In order to meet the rising demand and also to minimize production costs, efforts are continually being made to improve the production process. Modern plants for the fabrication of gypsum construction boards can reach manufacturing speeds of up to 180 metres per minute. The greatest possible utilization of the plant capacity is possible only with the use of highly efficient accelerators. The setting time of the calcium sulphate hemihydrate here determines the time until the gypsum plasterboard can be cut, and hence the length and the speed of the conveyor belt, and thus the production rate. Furthermore, hydration must be complete before the boards are exposed to high temperatures in the dryer. Otherwise, the strength potential of the binder is not sufficiently utilized, and the risk arises of volume expansion as a result of post-hydration on ingress of moisture.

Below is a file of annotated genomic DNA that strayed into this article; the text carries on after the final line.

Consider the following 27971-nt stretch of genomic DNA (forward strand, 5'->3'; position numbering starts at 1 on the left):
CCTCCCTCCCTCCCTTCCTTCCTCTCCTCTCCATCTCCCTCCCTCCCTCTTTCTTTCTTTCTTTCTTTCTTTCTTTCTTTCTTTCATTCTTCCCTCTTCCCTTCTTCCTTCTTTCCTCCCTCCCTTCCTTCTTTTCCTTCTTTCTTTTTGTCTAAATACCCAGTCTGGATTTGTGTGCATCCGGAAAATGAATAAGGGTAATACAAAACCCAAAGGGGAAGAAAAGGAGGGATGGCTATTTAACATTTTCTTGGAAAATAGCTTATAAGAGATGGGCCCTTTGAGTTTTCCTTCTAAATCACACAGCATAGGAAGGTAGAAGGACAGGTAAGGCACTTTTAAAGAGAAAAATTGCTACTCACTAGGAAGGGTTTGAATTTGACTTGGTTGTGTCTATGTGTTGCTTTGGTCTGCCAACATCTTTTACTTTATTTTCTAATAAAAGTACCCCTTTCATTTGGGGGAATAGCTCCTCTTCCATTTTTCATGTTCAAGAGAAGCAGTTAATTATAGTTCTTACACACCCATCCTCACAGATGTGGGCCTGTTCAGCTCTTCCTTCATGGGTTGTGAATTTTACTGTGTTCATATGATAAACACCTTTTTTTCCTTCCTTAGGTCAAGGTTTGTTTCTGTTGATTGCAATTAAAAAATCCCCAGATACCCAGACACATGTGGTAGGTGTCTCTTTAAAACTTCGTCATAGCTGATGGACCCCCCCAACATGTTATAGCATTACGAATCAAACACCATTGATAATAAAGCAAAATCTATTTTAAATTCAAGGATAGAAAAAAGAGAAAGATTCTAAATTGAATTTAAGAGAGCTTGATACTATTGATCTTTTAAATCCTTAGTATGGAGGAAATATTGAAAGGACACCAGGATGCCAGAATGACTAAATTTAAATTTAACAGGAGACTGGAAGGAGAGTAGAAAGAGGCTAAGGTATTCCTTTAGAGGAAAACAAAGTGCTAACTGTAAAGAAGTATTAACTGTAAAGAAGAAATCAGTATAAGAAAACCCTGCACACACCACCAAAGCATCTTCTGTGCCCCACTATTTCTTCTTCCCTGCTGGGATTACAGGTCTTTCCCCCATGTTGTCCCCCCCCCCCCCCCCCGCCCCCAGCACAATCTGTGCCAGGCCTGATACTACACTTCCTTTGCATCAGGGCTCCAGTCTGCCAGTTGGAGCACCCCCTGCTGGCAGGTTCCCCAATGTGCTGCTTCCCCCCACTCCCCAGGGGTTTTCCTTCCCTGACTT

There is therefore a considerable economic interest in minimizing the retardation in the setting process through the use of dispersant. The present invention accordingly also embraces a process for producing a gypsum plasterboard that uses the dispersant of the invention. The use of the binder of the invention may take place here in the same way as with the dispersants known to date, and so no further changes to the production operation are necessary.
 In a further-preferred embodiment, the shaped gypsum body of the invention may be a calcium sulphate-containing self-levelling screed. Further embraced is a process for producing calcium sulphate-containing self-levelling screed that uses a dispersant of the invention.